Content Warning: Rape.
Nothing about it is pretty.
And recently its been on my mind, especially what goes on when it happens when you aren’t in your home country.
Like many (most?) people (especially women) I know several people who have been raped and more who have been sexually assaulted – the circumstances vary, the responses even more so, but each and every one of them has dealt not only with the initial violation but also the decisions about who to tell and what steps to take. Most of the people I know talk about it very little and almost none of them have taken legal action.
But a couple of years ago some who I love dearly was working in France when she raped. She does not speak French but she chose to report the attack and undergo the interviews and medical procedures involved in that. Do not for a second stop believing that this takes a phenomenal amount of courage in any circumstance – but to face it, in the first instance, alone and without language assistance?
Eventually, there was support from colleagues, an interpreter and a lawyer and someone was called to court to answer the accusation. In France, parts of the investigation are overseen by the prosecutor/judge and they have several stages of court appearances in order to determine whether to continue with the case. The initial court appearance involved her being questioned by the judge but the rapist promptly skipped town and indeed the country and the matter was left hanging. She finished working her contract, came back to the UK and trained to be a teacher.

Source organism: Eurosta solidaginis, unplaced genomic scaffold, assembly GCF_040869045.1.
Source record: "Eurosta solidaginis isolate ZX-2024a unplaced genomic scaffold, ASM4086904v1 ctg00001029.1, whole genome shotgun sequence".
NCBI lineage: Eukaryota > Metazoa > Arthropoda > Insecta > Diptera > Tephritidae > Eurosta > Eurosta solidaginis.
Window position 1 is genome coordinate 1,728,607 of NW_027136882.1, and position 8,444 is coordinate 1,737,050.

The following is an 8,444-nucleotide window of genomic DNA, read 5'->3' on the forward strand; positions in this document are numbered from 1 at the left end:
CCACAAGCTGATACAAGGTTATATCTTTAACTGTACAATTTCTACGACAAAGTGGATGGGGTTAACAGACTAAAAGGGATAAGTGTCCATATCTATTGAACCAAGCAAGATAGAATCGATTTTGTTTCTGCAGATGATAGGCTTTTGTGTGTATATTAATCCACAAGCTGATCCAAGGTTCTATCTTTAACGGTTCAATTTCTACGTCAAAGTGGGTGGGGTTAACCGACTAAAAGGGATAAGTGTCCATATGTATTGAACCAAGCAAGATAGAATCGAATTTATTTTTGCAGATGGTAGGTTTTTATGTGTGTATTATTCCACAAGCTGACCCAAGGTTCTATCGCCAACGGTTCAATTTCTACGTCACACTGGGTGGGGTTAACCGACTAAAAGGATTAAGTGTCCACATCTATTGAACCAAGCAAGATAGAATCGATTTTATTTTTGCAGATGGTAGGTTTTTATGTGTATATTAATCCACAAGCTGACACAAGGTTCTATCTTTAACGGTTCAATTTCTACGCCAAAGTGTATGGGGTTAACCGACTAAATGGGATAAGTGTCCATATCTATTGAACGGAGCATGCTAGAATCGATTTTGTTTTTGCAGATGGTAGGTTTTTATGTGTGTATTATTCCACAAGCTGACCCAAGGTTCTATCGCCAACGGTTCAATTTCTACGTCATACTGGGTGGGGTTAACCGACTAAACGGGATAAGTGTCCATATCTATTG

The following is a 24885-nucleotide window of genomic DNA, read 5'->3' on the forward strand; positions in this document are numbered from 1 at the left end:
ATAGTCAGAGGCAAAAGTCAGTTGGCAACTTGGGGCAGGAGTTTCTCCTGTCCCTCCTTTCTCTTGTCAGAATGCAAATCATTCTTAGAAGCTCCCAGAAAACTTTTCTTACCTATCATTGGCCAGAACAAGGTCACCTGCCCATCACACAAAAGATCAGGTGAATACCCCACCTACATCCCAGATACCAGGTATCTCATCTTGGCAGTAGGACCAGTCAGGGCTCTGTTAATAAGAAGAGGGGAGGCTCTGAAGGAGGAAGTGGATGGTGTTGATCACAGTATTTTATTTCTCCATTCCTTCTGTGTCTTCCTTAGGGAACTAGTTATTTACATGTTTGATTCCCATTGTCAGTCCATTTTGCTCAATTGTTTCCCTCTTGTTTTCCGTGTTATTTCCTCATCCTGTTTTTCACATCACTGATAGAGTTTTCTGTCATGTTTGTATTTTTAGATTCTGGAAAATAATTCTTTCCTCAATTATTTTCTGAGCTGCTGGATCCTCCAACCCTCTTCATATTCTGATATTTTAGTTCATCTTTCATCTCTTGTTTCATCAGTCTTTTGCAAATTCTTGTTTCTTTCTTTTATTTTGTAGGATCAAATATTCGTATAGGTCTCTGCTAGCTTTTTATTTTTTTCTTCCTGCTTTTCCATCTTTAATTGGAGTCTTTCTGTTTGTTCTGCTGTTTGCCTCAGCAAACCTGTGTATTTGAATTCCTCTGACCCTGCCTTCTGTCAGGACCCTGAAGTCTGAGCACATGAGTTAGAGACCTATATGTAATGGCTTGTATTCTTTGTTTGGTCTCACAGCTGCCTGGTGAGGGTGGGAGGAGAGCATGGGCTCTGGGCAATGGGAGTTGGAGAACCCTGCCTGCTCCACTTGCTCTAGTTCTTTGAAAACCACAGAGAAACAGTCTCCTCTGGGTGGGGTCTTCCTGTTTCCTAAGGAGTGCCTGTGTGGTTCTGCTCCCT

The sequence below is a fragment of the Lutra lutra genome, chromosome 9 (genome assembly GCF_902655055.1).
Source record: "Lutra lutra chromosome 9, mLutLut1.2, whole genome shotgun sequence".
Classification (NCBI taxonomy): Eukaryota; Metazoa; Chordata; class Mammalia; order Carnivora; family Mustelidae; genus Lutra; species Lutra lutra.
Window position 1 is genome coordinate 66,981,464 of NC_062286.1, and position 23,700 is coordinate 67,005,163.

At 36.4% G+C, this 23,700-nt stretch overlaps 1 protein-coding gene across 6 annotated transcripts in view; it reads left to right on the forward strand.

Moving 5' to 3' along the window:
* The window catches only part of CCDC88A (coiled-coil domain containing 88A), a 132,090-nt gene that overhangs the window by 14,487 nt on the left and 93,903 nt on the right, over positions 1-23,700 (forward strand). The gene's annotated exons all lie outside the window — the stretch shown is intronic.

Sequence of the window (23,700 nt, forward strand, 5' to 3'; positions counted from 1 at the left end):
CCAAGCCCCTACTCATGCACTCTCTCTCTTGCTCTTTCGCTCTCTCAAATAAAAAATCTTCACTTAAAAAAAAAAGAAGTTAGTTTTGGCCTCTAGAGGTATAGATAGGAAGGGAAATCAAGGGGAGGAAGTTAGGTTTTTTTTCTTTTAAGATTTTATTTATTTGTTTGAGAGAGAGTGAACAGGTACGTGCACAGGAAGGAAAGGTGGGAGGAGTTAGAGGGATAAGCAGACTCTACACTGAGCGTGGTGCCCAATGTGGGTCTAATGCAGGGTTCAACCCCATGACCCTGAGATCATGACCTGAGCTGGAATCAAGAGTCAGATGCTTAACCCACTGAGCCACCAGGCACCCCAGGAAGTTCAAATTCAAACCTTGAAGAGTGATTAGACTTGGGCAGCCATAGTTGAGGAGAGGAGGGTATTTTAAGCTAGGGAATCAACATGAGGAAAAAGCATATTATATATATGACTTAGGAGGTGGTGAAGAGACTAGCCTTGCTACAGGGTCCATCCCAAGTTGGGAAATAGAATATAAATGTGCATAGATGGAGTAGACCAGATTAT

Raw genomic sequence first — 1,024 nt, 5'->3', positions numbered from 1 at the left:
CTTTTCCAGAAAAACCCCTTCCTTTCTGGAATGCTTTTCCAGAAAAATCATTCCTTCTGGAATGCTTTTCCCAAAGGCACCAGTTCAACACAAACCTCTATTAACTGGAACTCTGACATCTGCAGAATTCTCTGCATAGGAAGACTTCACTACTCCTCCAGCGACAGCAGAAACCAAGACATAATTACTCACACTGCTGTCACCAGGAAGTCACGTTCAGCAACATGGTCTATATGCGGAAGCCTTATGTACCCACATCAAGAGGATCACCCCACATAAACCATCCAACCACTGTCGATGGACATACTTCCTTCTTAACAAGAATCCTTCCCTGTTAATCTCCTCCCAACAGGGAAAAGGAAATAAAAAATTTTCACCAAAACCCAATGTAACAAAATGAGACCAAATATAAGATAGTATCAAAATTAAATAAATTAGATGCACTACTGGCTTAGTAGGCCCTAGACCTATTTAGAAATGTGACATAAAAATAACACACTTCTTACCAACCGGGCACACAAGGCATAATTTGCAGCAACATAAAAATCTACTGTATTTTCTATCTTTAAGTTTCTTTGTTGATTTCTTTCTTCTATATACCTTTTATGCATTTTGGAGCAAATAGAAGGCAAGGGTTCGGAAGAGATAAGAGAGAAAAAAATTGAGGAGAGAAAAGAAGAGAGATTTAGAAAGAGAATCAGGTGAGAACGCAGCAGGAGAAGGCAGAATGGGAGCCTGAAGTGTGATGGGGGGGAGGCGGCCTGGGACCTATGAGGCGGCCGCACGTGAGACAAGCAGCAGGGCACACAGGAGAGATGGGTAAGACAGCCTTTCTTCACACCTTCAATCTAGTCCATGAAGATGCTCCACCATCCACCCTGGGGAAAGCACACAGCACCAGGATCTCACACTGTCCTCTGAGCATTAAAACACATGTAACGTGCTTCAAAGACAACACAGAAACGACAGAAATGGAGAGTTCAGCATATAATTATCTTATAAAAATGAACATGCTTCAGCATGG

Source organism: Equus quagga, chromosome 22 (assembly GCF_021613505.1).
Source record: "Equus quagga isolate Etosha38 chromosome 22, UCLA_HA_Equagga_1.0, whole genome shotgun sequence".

But a month or so ago the guy in question resurfaced in France and was arrested. Because of the laws about how long he could be detained without being brought before a judge she was given an urgent summons to re-give her evidence and the only concession to her being a different country was that she could give it by video from near Calais rather than travel to the actual town.
Again, I was impressed by the determination that led her to apply for (and get) emergency time off from her new job and travel across the country to answer gruelling questions which she had already done once before.
This 2nd court session led to the French authorities deciding that they could hold him long enough to have a 3rd session a couple of weeks later – this one where they would face each other personally across a court room.
Which again she chose to do.
The case has got no further.
After this further ordeal, the judge decided that there was insufficient evidence to proceed to full trial. The victim was asked to contact the people she went out to the nightclub with (who were largely English & are now back in the UK) and ask them to send witness reports to her lawyer which may (or may not) be enough to open it again.
I was left horrified by the whole legal process. I knew it was bad, I knew it was hard. I know enough to know that actually the facts of her case mean that the odds were always against her but even with a level of vague professionalism the whole process was intensely painful even to me and I felt I had to share even though I cannot imagine what she felt.
Recently I heard it suggested that an inquisitorial system (which the French one is) might be more sensitive to women and children than the adversarial one (like UK) and I was hoping someone would explain to me in how…
I’d also like a little more clarification on why the repeated cross-examination of her statements in front of multiple court officials, different interpreters and the person who attacked her were necessary?
But most of all I still want to know how he could be so sure that he did nothing wrong?